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Bosch reaches $327.5m settlement in Volkswagen emissions scandal

Published 02 February 2017

Bosch has agreed to pay $327.5m in compensation to US buyers and dealers of Volkswagen-made diesel cars affected by the emissions scandal.

Plaintiffs alleged that Robert Bosch helped Volkswagen design the ‘defeat device’ software and was a ‘knowing and active participant’ in the act.

Bosch stated that it has entered into a settlement agreement with civil claimants in the US regarding its role in the dieselgate scandal involving vehicles under the brands Volkswagen, Audi and Porsche.

By agreeing to pay the compensation, Bosch said it neither acknowledges the facts alleged by the plaintiffs and nor does it accepts any liability. The settlement still needs the approval from the US Judge.

Robert Bosch Management Board chairman Volkmar Denner said: “Upon careful consideration of all relevant aspects, we have in this case decided to enter into a settlement agreement.

“Bosch is currently undergoing the biggest transformation process in its company history. We wish to devote our attention and our resources to the transition in mobility and in other areas of activity.”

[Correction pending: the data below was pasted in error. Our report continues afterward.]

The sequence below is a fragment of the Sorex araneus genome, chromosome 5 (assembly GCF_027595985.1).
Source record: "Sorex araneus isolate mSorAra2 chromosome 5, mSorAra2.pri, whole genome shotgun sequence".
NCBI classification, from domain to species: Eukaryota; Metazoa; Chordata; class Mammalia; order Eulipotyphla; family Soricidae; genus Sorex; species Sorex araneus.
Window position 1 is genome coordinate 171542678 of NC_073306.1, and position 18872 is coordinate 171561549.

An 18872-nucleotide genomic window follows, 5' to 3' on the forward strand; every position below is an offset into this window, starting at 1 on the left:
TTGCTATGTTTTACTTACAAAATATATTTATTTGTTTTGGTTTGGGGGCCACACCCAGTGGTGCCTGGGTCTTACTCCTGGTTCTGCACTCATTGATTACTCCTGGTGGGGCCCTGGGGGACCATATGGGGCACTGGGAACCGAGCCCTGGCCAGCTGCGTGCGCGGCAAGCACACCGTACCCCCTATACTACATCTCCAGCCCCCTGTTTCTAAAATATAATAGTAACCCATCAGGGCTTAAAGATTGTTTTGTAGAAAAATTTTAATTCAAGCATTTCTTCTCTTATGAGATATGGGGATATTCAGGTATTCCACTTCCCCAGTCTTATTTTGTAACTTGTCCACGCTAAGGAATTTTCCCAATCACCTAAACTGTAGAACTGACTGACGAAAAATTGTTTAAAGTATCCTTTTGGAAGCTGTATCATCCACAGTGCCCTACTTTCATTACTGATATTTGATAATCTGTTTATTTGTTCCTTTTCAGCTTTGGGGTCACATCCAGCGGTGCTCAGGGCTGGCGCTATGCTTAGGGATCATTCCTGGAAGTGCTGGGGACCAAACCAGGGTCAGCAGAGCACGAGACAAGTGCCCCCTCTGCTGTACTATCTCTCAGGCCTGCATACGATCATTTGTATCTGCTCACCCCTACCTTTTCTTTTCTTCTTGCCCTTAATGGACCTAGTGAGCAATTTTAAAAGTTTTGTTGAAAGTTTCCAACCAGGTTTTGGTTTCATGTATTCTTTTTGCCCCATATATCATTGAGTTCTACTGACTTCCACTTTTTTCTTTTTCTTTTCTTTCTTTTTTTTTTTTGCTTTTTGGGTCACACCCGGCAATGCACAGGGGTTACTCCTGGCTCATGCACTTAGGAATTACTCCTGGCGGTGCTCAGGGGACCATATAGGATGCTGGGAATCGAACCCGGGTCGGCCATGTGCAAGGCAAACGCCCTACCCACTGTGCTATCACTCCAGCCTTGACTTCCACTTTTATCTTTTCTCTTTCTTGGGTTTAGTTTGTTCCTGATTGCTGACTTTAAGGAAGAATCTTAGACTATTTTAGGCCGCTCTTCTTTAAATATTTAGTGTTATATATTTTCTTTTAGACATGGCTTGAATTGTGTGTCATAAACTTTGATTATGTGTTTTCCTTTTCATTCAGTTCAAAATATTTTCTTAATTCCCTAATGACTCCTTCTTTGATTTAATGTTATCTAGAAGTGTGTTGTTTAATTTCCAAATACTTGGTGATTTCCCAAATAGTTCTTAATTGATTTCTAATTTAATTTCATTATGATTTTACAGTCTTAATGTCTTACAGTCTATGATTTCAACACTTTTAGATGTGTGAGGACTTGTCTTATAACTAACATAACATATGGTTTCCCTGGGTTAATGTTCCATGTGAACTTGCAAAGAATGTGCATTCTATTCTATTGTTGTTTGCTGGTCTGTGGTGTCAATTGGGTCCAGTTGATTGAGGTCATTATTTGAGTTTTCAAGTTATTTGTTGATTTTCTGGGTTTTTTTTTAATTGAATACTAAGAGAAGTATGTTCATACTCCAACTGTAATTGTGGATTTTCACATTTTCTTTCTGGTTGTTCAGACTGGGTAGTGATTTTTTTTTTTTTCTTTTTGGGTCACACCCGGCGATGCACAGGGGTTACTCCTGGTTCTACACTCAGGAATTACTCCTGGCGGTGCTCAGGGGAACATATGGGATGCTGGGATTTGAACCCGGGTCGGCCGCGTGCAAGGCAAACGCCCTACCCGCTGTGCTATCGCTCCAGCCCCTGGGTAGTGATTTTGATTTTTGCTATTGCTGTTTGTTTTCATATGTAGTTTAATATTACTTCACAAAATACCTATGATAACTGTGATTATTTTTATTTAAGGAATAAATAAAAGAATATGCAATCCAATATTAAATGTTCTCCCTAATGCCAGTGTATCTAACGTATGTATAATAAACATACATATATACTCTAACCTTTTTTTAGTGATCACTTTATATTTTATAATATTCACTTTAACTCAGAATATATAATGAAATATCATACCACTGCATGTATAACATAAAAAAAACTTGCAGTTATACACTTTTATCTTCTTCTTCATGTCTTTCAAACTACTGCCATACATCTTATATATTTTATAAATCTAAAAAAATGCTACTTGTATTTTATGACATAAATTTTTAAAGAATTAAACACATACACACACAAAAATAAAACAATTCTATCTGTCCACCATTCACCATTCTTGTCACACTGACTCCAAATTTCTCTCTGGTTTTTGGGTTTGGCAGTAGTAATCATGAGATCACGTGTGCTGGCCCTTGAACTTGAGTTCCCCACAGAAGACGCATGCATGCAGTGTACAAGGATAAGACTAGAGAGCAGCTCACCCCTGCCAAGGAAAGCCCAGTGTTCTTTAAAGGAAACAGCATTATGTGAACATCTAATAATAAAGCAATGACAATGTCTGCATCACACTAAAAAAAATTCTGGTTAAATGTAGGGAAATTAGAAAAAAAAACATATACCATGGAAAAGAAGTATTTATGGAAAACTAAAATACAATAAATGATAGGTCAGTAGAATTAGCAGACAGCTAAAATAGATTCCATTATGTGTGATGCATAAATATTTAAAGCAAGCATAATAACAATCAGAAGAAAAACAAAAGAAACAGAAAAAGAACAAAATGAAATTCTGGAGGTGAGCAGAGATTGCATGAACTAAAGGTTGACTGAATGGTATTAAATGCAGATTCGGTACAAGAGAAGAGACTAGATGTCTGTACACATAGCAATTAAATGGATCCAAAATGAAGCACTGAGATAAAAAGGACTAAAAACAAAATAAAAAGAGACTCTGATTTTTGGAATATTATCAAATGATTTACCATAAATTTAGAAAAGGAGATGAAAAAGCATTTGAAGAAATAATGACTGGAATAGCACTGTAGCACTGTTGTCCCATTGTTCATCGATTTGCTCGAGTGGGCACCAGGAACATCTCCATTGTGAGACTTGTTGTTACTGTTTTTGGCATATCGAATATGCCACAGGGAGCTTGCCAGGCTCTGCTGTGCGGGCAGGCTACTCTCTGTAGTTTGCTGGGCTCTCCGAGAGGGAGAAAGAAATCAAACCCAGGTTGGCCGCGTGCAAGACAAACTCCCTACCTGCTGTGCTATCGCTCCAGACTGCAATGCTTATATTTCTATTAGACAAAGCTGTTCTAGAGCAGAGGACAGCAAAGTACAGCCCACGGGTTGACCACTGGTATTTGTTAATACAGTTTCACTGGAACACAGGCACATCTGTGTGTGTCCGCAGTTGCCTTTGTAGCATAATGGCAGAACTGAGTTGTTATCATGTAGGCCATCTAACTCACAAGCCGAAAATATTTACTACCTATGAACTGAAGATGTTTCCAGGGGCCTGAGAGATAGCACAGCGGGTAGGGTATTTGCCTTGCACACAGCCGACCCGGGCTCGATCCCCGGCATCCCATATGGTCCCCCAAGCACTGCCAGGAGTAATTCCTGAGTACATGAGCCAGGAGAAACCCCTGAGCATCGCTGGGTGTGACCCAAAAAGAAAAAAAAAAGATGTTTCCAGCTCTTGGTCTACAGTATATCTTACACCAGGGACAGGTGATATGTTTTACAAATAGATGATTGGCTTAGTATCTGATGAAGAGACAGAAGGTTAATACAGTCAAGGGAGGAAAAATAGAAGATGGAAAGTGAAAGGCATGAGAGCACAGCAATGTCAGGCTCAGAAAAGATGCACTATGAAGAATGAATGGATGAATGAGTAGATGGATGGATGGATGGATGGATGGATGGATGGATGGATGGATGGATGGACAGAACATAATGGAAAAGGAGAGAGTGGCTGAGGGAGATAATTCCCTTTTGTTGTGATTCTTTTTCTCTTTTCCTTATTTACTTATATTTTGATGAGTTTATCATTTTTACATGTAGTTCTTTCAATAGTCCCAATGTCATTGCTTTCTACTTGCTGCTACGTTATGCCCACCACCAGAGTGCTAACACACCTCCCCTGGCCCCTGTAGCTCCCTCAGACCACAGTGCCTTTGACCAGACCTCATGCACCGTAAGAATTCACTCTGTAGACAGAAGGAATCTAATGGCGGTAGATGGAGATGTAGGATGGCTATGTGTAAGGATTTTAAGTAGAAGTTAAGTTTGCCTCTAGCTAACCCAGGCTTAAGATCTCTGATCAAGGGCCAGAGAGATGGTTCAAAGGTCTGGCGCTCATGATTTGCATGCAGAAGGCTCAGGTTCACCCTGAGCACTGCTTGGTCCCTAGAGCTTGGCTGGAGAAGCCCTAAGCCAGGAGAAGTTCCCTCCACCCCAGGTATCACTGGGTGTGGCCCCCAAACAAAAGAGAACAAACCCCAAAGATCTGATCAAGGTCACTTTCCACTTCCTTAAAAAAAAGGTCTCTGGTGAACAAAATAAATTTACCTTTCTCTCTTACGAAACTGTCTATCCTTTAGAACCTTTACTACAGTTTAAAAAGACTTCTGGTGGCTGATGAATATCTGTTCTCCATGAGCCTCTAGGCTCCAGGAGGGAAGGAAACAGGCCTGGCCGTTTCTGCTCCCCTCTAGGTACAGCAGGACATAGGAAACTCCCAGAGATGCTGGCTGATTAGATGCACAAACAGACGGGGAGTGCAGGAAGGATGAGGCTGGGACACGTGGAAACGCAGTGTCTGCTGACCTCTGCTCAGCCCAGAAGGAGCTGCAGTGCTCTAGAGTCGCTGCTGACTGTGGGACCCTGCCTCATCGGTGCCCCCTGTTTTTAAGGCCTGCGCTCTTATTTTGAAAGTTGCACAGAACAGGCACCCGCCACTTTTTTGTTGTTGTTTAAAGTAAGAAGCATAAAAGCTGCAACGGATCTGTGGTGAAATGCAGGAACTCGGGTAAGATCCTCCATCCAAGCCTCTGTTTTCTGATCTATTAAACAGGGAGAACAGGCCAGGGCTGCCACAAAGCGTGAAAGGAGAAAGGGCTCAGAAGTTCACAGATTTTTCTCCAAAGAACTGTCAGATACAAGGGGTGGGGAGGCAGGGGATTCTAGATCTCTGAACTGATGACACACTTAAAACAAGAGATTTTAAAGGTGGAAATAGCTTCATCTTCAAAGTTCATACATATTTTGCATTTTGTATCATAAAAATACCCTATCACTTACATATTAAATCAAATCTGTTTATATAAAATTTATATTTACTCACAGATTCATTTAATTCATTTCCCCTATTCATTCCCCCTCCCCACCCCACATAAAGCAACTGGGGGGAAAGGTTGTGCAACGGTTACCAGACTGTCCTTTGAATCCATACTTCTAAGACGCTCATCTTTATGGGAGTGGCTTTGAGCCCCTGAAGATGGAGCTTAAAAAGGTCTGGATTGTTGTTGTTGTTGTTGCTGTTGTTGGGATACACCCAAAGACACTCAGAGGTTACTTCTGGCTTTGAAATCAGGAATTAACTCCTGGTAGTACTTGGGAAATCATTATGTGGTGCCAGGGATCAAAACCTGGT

At present, the automotive supplier is facing charges in cases filed in Germany, the US and in other European countries by Volkswagen owners.

The ‘defeat devices’ fitted on several Volkswagen’s cars were programmed to recognise whether the car is being tested for emission levels, triggering a full control on pollution levels. These controls would be dormant under normal driving conditions.

Thus, the vehicles under normal driving conditions would give out 40 times more emissions than the permitted levels.

Recently, VW reached an agreement with the US customers to pay $15.5bn to the owners of about 500,000 affected diesel engine vehicles, government agencies and to US Volkswagen dealers.

Image: Volkswagen’s supplier Bosch agrees to pay $327.5m as compensation for its role in dieselgate scandal. Photo: Courtesy of Mac105/Wikipedia.